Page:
Meekonomics and Non-Violence


Non-Violence is possibly the least understood pillar of my theory of Meekonomics so let me take a minute to expand upon what I  mean here.

Often times when I speak of non-violence or more accurately, pacifism, it gets confused with passivism and I am accused of not caring about the plight of the weak and down trodden.  Nothing could be further from the truth.  The push back from just war or just violence theorists almost always begins the same way, “but what if _______”, fill in the blank with whatever outrageous scenario you can think of.

What if I had a gun to your head?

What if I had a gun to your child’s head?

My honest answer is always the same; I don’t know, I’ve never been faced with any of these situations and I likely never will be.  It is for that reason that I do not condemn the choices people make when faced with an impossible dilemma.  But the bottom line here is that pacifism and non-violence are not the same as sitting on the sidelines and letting people get away with evil and disgusting acts.

Pacifism has been called the weapon of the weak.  Perhaps the most famous pacifist of the last century was Mohandas K. Ghandi.  At the risk of oversimplifying history, Ghandi over threw perhaps one of the most powerful empires in the world and led India to independence without firing a single shot.  Passive resistance and civil-disobedience, when deployed carefully and committed to fully are powerful weapons against which there is no defence.

When a stronger party enters into conflict with a pacifist the result is often and long and drawn out war of wills in which the weaker pacifist simply wears the aggressor out by refusing to play their game.

For example:  My high-school basketball team was regarded as one of the best in the province.  When we got the championships we were the heavy favourite and we would have won handily had it not been for a quirk in the rules set out by the Ontario Federation of Secondary School Athletics (OFSSA).  You see, since teenagers aren’t expected to be as accurate at shooting as college or NBA players, there is no shot clock at the high-school level.  Knowing this, when ever our opponent got control of the ball, they simply passed it around for as long as they could and ran out the clock.  As a result my school ended up losing one of the lowest scoring games in OFSSA history because our opponents were pacifists and simply refused to play the game the way everyone, referees and OFSSA brass included expected them too.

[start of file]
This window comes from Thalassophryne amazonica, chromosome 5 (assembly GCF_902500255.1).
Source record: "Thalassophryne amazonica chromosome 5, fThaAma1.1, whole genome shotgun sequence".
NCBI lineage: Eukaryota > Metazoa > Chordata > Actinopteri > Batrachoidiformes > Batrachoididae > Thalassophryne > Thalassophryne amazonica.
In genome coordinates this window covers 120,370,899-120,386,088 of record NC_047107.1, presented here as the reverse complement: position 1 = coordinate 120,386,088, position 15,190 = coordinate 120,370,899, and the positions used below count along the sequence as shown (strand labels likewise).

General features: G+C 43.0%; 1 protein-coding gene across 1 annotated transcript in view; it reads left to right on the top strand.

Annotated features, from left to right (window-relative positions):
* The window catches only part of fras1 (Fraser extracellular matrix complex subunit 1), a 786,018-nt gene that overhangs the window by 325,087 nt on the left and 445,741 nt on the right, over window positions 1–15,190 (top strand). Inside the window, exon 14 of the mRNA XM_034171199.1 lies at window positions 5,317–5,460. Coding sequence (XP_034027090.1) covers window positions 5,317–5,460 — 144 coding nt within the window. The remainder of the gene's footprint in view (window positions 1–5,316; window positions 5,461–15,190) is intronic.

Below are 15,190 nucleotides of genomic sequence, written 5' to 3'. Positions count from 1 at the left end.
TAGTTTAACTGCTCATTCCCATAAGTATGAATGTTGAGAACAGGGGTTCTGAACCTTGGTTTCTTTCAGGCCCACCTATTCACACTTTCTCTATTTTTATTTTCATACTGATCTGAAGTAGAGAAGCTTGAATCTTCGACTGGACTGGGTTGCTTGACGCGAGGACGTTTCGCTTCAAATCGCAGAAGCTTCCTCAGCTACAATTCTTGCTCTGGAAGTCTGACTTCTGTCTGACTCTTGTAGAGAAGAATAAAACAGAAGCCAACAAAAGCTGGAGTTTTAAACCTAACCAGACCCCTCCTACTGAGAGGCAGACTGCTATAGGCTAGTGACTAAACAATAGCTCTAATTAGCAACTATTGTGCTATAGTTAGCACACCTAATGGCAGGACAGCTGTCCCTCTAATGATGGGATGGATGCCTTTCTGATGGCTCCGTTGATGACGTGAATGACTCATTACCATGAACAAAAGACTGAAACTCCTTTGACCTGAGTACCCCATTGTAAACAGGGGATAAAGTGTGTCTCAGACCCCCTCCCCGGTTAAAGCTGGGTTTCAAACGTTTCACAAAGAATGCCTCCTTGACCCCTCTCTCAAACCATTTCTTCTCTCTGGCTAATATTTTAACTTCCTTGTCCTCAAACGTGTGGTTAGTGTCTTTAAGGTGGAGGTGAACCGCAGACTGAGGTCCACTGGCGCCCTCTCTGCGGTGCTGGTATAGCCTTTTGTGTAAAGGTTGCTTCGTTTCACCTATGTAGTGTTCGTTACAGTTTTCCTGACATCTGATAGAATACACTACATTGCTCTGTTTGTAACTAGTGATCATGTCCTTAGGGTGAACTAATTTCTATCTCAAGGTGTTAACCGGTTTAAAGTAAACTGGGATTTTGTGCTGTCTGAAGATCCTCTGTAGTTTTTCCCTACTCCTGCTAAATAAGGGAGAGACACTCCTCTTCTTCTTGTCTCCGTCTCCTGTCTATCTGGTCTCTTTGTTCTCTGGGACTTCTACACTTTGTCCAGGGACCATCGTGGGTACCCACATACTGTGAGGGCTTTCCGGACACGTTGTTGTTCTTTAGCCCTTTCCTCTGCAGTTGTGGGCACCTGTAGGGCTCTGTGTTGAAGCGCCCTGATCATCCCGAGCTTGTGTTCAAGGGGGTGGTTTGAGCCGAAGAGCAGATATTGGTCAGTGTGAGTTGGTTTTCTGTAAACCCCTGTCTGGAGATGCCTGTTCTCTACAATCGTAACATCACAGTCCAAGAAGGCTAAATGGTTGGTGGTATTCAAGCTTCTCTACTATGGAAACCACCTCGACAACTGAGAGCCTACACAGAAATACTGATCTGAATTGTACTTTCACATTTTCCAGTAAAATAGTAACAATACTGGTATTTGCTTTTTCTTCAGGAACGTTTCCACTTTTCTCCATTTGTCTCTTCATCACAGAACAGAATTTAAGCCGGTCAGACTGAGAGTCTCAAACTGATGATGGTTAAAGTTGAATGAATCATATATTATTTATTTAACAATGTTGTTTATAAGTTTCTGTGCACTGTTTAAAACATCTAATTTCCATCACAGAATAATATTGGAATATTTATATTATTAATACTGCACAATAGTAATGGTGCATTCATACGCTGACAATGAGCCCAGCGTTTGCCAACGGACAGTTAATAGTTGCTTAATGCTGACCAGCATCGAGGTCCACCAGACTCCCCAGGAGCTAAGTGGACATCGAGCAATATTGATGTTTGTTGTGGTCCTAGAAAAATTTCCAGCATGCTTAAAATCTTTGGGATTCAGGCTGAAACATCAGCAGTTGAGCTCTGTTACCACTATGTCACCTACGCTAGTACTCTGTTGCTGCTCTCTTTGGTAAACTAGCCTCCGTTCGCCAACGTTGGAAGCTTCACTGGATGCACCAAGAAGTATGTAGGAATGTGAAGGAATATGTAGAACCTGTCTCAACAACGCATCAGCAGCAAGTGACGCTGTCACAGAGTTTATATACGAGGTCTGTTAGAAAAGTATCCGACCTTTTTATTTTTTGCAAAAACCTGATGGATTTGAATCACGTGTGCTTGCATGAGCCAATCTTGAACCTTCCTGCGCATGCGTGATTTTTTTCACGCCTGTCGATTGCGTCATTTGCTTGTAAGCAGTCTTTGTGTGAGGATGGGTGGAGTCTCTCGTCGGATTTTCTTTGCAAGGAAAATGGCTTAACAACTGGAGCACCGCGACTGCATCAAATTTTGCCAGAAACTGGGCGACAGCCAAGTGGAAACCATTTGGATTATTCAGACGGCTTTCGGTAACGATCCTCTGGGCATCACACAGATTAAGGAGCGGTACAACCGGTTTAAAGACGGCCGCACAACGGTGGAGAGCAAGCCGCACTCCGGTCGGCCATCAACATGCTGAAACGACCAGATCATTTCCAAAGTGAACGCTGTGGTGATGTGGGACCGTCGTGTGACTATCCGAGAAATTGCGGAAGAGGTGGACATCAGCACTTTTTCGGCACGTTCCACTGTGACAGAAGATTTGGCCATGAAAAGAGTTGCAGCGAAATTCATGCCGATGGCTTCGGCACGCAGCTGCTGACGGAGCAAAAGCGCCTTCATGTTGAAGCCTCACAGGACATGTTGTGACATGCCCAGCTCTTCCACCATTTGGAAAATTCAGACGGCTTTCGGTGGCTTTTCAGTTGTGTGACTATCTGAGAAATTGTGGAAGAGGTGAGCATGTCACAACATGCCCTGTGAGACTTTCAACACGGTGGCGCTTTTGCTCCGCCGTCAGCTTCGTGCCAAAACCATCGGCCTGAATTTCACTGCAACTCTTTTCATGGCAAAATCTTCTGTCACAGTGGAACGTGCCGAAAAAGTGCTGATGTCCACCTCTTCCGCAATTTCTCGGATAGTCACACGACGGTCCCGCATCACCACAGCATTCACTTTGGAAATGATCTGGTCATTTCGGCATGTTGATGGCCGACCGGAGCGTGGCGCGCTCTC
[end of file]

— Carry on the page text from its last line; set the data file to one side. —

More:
Pacifism in war, as in basketball games, renders offensive weapons meant to force submission, useless.  While at first it may look like the stronger party has won a decisive victory with minimal casualties, over time they end up looking like bullies.  That’s when the  power shifts and pacifist slowly but surely begin to gain the upper hand through the court of public opinion.  I dare say that no aggressor in history has ever won a long war against a large group of pacifist.  They may be driven underground for a time but by taking a posture of passive resistance they never have to surrender.

It took years, but Ghandi defeated Great Britten.  After renouncing violence and spending decades in prison, Nelson Mandela defeated white rule in South Africa.   The student protests in Tiananmen Square began a program of economic reform in China that we are only now beginning to see and understand.  And the Arab spring, now summer, with the exception of civil war in Libya, looks a lot more like a pacifist uprising than it does a violent transfer of power.

A commitment to the principles of Meekonomics is a commitment to support the way of non-violence and pacifism as it reflects the will of the people and influences world affairs.  “No blood for Oil”, indeed no blood for any commodity is the rally cry of the meekonomist.

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One thought on “Meekonomics and Non-Violence

  1. I am hoping to read the autobiography of Ghandi shortly. It is incredible and inspiring how often pacifism actually is effective. I appreciate John Howard Yoder’s stance that it is not because it is effective that we embrace it, though but we feel it is simply what Jesus has called us to. The reality is if the opposing power simply kills all of the pacifists they will not win. Sure, another group might step in but it is still difficult to see this as a ‘win.’ In some ways I see political pacifism as separate from Christian pacifism because there is a different driving force behind Christian pacifism than viewing it as a tool to accomplish a goal. It sure is nice when it works and you don’t get killed, though!

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